Second, do we have to point out the generational divide here between Kal Penn and Clint Eastwood? The latter was the RNC’s surprise speaker, and whatever you think of his performance, he appeals to an older demographic than does Penn. The Obama team tries to make its guy look as young and hip as possible, via “slow-jamming” the news on Jimmy Fallon and so forth, and this feeds that effort.
Third, Obama’s been criticized by some liberals for cracking down on medicinal pot dispensaries and in general enforcing the war on drugs. This might be a sly way of winking at those critics. Or something like that.
Anyway, the best part of the ad is that now people will probably compete on Twitter to see who can dream up the best Harold & Kumar policy movie title. “Harold & Kumar Visit an Affordable Care Act Health Insurance Exchange,” anyone?
Who is Julian Castro? He’s the mayor of San Antonio, Texas, and tonight’s keynote speaker at the Democratic National Convention, that’s who.
He’ll be the first Hispanic to ever deliver the DNC keynote. Democrats think he’s popular enough to rise to Lone Star State governor, or even higher office. He’s got a compelling personal story – he was raised by a strong single mom who was herself politically active. He’s got an identical twin brother who represents San Antonio in the state legislature and is likely to be elected to Congress in November.
He’s young, only 37, and has risen fast. Sound like anyone else? Yes, that’s what we thought too – he’s the Democrats' answer to Sen. Marco Rubio of Florida. Except Senator Rubio’s not an identical twin.
Rubio did well for himself in Tampa, Fla., with a speech that some political analysts think may have set him apart from New Jersey Gov. Chris Christie, vice presidential nominee Paul Ryan, and other non-Romney party heavyweights. Mr. Castro’s not at Rubio’s level yet in the sense that nobody’s talking about him as a potential 2016 nominee. But in giving the San Antonio mayor the keynote speech, Democrats may be trying to broaden their bench of nationally known figures, while attempting to woo the Hispanic vote. A twofer.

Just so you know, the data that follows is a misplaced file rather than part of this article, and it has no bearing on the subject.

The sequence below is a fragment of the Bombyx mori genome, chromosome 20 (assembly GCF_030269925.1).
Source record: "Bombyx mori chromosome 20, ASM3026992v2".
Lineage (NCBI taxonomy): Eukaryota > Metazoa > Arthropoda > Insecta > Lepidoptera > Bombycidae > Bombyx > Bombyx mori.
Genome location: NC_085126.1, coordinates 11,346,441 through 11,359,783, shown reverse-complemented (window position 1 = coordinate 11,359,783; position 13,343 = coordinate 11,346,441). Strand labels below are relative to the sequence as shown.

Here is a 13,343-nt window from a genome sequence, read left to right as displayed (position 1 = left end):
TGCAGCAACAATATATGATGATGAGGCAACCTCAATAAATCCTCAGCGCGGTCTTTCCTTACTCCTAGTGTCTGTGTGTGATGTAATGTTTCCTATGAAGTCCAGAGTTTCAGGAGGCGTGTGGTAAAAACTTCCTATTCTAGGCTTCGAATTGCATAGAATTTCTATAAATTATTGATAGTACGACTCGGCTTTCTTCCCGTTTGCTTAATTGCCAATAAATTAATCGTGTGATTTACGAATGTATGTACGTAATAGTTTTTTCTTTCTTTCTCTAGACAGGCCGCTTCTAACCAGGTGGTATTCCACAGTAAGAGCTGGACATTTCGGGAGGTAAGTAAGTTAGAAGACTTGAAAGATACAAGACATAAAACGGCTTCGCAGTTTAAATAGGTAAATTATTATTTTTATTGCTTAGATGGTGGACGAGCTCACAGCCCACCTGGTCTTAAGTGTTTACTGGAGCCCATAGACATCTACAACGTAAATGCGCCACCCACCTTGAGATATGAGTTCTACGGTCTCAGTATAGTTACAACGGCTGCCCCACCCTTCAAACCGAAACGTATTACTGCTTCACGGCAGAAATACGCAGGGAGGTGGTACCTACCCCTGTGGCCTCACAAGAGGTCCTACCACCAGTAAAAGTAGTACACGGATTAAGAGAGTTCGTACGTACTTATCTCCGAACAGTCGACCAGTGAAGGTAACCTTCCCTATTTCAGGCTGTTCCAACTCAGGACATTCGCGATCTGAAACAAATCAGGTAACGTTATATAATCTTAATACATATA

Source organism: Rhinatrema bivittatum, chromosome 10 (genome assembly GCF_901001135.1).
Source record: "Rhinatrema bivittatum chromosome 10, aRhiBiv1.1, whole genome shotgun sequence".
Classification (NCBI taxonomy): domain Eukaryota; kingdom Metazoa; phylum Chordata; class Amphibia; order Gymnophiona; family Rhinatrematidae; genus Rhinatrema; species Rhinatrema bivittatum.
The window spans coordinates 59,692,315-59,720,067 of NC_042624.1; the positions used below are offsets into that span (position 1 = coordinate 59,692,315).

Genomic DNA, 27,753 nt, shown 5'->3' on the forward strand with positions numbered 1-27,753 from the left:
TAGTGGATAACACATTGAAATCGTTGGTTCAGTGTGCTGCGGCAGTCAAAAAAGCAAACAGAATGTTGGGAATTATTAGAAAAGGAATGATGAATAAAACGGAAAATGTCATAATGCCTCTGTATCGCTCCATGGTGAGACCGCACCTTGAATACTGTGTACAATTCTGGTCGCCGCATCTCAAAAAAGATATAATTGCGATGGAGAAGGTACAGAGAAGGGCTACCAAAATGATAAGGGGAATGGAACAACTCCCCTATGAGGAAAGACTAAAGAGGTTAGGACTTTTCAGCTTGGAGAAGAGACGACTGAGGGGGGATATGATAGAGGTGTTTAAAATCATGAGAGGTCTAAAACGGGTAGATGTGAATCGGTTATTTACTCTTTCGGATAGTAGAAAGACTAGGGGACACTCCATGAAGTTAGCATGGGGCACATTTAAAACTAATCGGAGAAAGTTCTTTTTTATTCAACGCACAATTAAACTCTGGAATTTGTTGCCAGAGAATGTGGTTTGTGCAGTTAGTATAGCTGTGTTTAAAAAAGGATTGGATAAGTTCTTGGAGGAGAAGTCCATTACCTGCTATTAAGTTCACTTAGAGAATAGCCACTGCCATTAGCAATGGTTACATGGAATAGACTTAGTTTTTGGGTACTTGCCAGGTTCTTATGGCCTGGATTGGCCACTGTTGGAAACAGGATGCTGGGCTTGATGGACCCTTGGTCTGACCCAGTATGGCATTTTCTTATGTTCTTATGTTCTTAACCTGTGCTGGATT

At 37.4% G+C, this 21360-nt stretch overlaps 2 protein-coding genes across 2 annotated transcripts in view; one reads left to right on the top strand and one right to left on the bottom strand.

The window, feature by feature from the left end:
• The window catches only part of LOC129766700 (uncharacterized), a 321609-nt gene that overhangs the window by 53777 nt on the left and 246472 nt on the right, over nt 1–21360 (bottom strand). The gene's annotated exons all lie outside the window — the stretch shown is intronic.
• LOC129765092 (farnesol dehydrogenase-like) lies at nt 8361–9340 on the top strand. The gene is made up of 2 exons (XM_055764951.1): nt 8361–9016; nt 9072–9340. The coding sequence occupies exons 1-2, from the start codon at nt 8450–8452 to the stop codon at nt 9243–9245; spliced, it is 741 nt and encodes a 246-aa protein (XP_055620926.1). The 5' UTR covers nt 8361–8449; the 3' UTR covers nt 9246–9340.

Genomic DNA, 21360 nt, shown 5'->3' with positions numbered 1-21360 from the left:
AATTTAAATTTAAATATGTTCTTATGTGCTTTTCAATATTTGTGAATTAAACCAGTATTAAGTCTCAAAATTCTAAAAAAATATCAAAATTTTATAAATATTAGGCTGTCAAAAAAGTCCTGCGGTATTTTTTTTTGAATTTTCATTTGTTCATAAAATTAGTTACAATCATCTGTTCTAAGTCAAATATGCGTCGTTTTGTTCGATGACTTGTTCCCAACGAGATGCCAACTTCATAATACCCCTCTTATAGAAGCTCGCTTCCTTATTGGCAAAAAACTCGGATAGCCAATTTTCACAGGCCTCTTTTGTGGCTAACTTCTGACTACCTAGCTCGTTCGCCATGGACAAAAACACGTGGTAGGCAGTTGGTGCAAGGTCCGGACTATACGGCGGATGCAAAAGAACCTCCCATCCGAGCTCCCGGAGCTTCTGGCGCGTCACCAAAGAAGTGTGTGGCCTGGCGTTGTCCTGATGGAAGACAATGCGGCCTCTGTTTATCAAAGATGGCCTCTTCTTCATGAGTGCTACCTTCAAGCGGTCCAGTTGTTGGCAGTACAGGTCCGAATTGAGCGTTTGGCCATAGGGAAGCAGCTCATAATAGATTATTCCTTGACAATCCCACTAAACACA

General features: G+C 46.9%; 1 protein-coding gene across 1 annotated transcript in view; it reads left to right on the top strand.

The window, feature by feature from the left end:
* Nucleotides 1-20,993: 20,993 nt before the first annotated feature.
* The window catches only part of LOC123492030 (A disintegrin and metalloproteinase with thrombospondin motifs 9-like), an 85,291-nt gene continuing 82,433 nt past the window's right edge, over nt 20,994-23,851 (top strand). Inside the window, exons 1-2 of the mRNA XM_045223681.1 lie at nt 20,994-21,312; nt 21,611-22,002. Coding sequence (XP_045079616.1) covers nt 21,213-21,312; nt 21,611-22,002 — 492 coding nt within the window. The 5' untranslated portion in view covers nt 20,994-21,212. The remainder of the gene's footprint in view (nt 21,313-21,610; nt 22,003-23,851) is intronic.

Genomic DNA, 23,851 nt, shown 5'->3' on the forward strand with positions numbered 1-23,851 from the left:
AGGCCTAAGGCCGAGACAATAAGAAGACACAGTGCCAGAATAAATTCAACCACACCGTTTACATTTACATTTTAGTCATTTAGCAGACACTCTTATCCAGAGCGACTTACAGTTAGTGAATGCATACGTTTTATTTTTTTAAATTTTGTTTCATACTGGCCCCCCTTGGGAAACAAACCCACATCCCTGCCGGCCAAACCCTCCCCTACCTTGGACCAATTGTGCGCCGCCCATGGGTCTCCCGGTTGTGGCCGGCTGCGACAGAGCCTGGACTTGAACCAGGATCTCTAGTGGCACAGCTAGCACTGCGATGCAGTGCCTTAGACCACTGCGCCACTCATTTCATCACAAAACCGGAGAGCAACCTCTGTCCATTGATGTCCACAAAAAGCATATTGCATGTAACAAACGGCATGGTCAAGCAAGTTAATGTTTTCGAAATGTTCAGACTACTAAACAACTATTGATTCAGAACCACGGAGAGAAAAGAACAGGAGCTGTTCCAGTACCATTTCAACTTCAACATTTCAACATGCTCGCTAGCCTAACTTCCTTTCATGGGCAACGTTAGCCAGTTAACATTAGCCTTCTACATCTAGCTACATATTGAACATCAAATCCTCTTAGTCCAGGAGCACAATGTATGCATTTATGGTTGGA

Castro's father and mother split up when he was eight. He and twin sibling Joaquin were raised by their mom, Maria “Rosie” Castro, who was an organizer in the Texas Mexican-American community in the 1970s. Her activities drew hate mail and even the interest of the Justice Department.
But today Castro says it was his mom and others like her who broke barriers, allowing Hispanics like him to have a political future.
“It was very warranted at that time,” he told the Associated Press. “You had a huge dropout rate. You had signs that said, ‘No Mexicans or dogs allowed.’ It was a movement born out of both aspiration and frustration, it was very understandable. And ultimately, I believe, [it] helped move this country forward.”
His mom emphasized grades as well, paying for high marks. That paid off – Castro went to Stanford and Harvard Law. He’s the youngest person ever elected to the San Antonio City Council, where he won a seat in 2001. He lost a try for the mayor’s seat in 2005, then came back to win on his second try, in 2009. He was reelected in 2011.
He’s a nonpartisan office holder in a city manager form of government, notes the Dallas Morning News today in a good piece on his background. Castro “brings a life of contrasts” into his keynote address, writes the Dallas paper’s Robert T. Garrett. He’s a shy politician, a red state Democrat, and so on.
“Castro is hyped as a future statewide or even national candidate despite his short resume. The mayor, though, has dug in to solve problems at the local level for most of a decade – and plans to stay there for a while,” writes Mr. Garrett.
Republicans, though, say that they’ve seen this movie before – in 2004, when the young and unknown Barack Obama got the chance to boost his national profile by delivering a DNC keynote.
Conservatives criticize the choice of Castro by saying he’s done little to actually merit an appearance hundreds of more experienced politicians would love to make.
“It is kind of creepy to see just how many hurrahs and hosannas a politician [can] generate without actually doing much of anything, particularly on bread-and-butter issues like crime and education. If a Castro defender wants to argue he’s only been in office three years, fine ... but that just raises the question of why an unaccomplished mayor is giving the keynote address. It’s like watching the Obama playbook from 2004 all over again,” writes the National Review’s Jim Geraghty in his The Campaign Spot blog.